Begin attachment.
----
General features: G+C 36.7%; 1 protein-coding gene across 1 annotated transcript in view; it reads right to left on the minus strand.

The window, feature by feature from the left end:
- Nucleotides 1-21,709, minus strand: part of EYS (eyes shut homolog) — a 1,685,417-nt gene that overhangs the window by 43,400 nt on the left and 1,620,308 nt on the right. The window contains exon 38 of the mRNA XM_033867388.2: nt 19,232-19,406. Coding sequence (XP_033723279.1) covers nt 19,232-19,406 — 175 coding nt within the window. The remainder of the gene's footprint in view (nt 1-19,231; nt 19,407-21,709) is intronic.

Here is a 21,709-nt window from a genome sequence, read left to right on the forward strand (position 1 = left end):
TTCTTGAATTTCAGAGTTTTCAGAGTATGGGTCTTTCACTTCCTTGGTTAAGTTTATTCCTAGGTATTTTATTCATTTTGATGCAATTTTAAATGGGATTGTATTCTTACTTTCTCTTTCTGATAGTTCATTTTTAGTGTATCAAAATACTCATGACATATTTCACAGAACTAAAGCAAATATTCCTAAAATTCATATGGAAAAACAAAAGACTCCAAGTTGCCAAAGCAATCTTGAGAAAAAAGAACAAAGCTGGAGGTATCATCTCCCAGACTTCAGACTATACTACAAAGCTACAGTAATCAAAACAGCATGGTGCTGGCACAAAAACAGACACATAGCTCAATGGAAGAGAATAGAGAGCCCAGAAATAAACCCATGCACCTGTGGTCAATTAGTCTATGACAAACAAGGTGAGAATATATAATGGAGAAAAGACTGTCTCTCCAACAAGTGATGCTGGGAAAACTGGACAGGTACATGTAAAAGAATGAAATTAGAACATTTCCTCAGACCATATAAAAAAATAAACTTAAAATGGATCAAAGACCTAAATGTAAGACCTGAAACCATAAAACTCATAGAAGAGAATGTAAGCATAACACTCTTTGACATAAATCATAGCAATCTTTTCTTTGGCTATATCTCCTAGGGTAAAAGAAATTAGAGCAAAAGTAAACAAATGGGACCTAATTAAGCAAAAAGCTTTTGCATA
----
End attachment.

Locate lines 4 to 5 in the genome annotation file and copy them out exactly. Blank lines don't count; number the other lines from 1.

Here is a 21,709-nt window from a genome sequence, read left to right on the forward strand (position 1 = left end):
TTCTTGAATTTCAGAGTTTTCAGAGTATGGGTCTTTCACTTCCTTGGTTAAGTTTATTCCTAGGTATTTTATTCATTTTGATGCAATTTTAAATGGGATTGTATTCTTACTTTCTCTTTCTGATAGTTCATTTTTAGTGTATCAAAATACTCATGACATATTTCACAGAACTAAAGCAAATATTCCTAAAATTCATATGGAAAAACAAAAGACTCCAAGTTGCCAAAGCAATCTTGAGAAAAAAGAACAAAGCTGGAGGTATCATCTCCCAGACTTCAGACTATACTACAAAGCTACAGTAATCAAAACAGCATGGTGCTGGCACAAAAACAGACACATAGCTCAATGGAAGAGAATAGAGAGCCCAGAAATAAACCCATGCACCTGTGGTCAATTAGTCTATGACAAACAAGGTGAGAATATATAATGGAGAAAAGACTGTCTCTCCAACAAGTGATGCTGGGAAAACTGGACAGGTACATGTAAAAGAATGAAATTAGAACATTTCCTCAGACCATATAAAAAAATAAACTTAAAATGGATCAAAGACCTAAATGTAAGACCTGAAACCATAAAACTCATAGAAGAGAATGTAAGCATAACACTCTTTGACATAAATCATAGCAATCTTTTCTTTGGCTATATCTCCTAGGGTAAAAGAAATTAGAGCAAAAGTAAACAAATGGGACCTAATTAAGCAAAAAGCTTTTGCATA